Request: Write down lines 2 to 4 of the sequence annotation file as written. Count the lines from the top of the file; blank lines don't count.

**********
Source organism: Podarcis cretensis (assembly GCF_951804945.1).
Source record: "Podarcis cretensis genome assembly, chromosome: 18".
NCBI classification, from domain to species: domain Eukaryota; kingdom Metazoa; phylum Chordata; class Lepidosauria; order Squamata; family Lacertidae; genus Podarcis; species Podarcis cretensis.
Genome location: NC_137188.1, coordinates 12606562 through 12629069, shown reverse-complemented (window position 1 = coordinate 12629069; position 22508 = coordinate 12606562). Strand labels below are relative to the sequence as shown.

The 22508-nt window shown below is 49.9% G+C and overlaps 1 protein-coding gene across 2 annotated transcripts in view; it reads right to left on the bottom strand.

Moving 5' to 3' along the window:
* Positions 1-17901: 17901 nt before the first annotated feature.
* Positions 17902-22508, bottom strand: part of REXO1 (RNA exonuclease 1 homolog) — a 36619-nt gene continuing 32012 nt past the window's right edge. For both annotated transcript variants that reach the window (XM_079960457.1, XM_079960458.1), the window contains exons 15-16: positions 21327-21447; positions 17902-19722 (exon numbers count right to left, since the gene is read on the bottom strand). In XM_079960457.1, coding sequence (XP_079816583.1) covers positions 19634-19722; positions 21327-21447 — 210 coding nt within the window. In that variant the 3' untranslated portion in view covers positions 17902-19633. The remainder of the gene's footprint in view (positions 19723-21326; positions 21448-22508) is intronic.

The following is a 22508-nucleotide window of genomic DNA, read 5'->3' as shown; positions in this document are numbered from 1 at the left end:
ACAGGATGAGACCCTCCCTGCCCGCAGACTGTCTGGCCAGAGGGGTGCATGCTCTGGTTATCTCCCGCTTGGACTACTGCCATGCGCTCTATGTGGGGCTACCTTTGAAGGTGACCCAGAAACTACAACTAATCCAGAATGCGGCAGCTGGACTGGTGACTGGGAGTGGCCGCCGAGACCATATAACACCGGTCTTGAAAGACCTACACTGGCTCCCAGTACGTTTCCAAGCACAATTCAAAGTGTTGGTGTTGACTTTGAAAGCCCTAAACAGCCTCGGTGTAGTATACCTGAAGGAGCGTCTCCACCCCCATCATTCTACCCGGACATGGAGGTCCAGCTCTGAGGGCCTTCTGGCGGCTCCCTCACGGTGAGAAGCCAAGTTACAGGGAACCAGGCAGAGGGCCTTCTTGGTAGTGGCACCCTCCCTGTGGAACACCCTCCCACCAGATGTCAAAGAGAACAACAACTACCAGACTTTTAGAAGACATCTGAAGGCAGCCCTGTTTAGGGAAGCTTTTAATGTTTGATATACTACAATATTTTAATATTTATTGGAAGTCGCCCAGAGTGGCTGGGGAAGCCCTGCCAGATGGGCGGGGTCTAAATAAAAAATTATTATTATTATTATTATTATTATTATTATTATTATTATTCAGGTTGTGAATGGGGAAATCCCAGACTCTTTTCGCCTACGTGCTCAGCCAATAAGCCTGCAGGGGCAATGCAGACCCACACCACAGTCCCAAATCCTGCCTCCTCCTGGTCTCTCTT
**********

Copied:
Source record: "Podarcis cretensis genome assembly, chromosome: 18".
NCBI classification, from domain to species: domain Eukaryota; kingdom Metazoa; phylum Chordata; class Lepidosauria; order Squamata; family Lacertidae; genus Podarcis; species Podarcis cretensis.
Genome location: NC_137188.1, coordinates 12606562 through 12629069, shown reverse-complemented (window position 1 = coordinate 12629069; position 22508 = coordinate 12606562). Strand labels below are relative to the sequence as shown.